eagerly picked up by colonists for whom currency was in very short supply."
Bailey works in security at the Rhode Island Department of Corrections, occasionally bringing his metal detector to scan the prison yard
His hobby is hunting for artifacts. He studies early maps to find promising sites. In 2004, he saw on a map from the late 1700s where a house once
stood in Middletown. He asked the Sweet Berry Farm owners, Jan and Michelle Eckhart, for permission to hunt there with his detector. They granted
"He's an amateur, but he's really professional, if you ask me," said Jan Eckhart, stopping by two tables where Bailey had spread out maps, photos
and portable display cases to talk about his findings.
Bailey keeps his best coins in a safe deposit box. They include the comassee, an Oak Tree shilling and an Oak Tree two pence, both issued by the
Massachusetts Bay Colony, as well as a Spanish half real (a crude silver coin worth about 6.25 cents), issued in 1727. He found all four on the
He also brought his article, published in August 2017 by The Colonial Newsletter, a numismatics research journal, about tracing the
comassee, the oldest Arabic coin found in North America, and discovering that it linked the slave ship with pirates.
"This story could never have been told 30 years ago," Bailey said, referring to the rise of the internet and advances in metal detectors.
Bailey, who confines himself to primary source documents, painstakingly studied vital records, letters, court testimony and other digitized
LEFT: George Washington inaugural button
RIGHT: Oak Tree shilling
To read the complete article, see:
Pirate tale unearthed by amateur
historian from Warwick (https://www.providencejournal.com/news/20190705/pirate-tale-unearthed-by-amateur-historian-from-warwick)
Jim Bailey adds:
• Four coins have been added to the initial population of nine coins detailed in the study for a total of 13 recovered coins. One coin was
discovered in 2017, and the other three were found in the second half of 2018. The coins were recovered in Massachusetts, Connecticut, and Rhode
Island. All coins are typical of those noted in the 2017 study: the coins circulated in the Red Sea region; the majority came from Yemen where the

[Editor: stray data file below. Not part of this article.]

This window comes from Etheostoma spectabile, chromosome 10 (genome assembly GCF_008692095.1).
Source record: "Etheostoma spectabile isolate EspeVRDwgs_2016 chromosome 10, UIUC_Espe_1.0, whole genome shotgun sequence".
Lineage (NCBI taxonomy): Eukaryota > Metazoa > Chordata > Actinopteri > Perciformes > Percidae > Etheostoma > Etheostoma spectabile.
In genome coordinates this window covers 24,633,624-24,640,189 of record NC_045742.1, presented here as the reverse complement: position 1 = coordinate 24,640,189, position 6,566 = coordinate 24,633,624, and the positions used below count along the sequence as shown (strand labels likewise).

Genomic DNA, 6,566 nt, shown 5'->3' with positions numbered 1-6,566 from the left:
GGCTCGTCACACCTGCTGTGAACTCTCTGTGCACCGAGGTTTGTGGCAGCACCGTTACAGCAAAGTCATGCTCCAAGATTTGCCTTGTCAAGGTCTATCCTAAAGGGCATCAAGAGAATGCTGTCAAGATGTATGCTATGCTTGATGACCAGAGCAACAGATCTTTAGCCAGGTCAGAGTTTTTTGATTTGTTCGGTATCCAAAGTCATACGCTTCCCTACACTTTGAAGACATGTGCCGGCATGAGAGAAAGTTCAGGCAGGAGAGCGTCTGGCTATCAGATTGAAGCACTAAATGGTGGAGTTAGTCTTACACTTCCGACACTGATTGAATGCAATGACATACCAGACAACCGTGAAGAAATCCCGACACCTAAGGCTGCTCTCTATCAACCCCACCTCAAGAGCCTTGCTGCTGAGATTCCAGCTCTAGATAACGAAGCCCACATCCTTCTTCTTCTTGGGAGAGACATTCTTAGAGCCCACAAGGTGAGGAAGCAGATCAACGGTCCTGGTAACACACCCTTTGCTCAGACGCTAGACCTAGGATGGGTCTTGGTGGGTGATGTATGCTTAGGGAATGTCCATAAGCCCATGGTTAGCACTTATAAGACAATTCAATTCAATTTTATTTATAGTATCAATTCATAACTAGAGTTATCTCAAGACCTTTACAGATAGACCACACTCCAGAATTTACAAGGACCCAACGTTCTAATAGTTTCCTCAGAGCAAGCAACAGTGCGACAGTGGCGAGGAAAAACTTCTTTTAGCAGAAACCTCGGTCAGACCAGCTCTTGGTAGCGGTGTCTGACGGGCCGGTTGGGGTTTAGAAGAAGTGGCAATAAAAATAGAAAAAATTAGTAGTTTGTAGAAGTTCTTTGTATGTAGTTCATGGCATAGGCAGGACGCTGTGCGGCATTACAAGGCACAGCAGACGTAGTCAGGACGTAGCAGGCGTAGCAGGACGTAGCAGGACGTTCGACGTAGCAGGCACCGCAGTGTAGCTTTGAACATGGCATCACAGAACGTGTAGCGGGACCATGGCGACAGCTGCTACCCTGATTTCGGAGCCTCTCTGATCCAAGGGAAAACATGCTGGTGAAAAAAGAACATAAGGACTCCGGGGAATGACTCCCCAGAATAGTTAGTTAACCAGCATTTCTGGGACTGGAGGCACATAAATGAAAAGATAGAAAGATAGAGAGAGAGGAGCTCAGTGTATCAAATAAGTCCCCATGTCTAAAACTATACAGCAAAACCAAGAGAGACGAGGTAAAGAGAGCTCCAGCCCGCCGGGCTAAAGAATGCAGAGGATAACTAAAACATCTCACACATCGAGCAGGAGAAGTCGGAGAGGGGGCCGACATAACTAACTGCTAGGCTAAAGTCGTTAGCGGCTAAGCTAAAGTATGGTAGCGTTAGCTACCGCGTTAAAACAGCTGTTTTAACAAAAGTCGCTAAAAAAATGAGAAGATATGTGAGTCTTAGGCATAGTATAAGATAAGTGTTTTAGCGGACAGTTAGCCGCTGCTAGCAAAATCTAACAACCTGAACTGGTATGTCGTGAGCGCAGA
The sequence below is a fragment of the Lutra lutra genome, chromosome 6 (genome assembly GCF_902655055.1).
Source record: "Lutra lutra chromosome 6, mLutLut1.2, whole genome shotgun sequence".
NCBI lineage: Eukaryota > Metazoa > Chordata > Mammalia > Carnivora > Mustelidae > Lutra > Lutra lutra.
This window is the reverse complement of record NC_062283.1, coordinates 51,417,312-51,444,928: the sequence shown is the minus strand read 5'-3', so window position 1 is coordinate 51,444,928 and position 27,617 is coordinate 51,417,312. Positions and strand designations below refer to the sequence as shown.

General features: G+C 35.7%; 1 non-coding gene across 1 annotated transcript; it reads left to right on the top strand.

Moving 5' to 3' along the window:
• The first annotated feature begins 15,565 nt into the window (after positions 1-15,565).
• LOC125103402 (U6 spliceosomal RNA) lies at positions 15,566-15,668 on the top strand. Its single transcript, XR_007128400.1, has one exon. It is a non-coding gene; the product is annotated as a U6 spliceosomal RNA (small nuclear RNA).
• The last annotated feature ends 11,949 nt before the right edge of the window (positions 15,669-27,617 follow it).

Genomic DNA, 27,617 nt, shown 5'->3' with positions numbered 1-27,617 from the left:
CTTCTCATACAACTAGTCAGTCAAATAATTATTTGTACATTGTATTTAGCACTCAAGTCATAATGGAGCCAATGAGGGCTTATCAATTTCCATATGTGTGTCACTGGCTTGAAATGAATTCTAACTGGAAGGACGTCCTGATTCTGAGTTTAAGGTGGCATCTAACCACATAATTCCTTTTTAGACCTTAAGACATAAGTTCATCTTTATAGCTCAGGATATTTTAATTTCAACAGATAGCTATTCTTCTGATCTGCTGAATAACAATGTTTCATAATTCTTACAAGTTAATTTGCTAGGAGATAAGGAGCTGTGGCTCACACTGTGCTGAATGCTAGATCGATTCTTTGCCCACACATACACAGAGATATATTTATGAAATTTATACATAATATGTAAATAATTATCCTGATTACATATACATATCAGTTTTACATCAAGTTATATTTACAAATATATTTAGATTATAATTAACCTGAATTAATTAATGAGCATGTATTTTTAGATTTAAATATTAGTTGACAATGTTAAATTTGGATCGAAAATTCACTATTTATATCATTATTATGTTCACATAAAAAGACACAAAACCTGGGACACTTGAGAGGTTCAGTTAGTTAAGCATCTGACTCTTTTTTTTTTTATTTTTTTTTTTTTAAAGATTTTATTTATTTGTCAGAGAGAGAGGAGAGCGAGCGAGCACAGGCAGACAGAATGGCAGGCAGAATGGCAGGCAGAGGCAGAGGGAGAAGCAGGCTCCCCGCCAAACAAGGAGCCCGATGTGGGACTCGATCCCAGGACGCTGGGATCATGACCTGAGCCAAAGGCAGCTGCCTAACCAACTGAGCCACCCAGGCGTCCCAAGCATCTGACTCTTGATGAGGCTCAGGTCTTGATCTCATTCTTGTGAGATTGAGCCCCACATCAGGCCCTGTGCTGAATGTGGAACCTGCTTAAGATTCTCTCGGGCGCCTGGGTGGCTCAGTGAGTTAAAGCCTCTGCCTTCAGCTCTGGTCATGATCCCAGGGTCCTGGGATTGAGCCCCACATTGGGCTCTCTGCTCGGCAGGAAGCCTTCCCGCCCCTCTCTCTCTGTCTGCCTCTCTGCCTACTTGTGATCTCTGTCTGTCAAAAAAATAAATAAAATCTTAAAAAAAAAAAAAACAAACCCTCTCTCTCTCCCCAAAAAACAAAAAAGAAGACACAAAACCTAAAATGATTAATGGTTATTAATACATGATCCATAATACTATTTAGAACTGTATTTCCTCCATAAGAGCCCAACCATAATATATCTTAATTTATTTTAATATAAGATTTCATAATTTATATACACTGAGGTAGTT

Gunsway took aboard its immense cargo of gold and silver later captured by Henry Every (one coin was minted in Cairo, Egypt); and all the
coins date through the 17th century but not later than 1695, i.e., the year the Gunsway was captured. Most of the coins were recovered by
metal detecting hobbyists, but one of the specimens found last summer in 2018 was recovered in an archaeological excavation in Glastonbury, CT.
• Further research of primary source documents continues to offer evidence of pirates settling with their loot in New England after voyaging
with Henry Every aboard the Fancy. Richard Smithsend was one such pirate. He came ashore in Connecticut after the Fancy's company broke
up in the Bahamas and went their separate ways. Amazingly, he eventually ended up living the rest of his life in Glastonbury, CT, where one coin, a
1692 silver comassee from Yemen, was recovered last year.
Further coin recoveries are likely as this story becomes better known.
Many thanks to Jim for bringing this story to light and sharing his research with us. It's a fascinating chapter in American history.
To read the earlier E-Sylum article, see:
QUERY: YEMENI COINS IN COLONIAL AMERICA (http://www.coinbooks.org/esylum_v19n33a15.html)
COLONIAL NEWSLETTER AUGUST 2017 ISSUE PUBLISHED
ARABIC COINS IN MEDFORD MASSACHUSETTS 1787
THE BOOK BAZARRE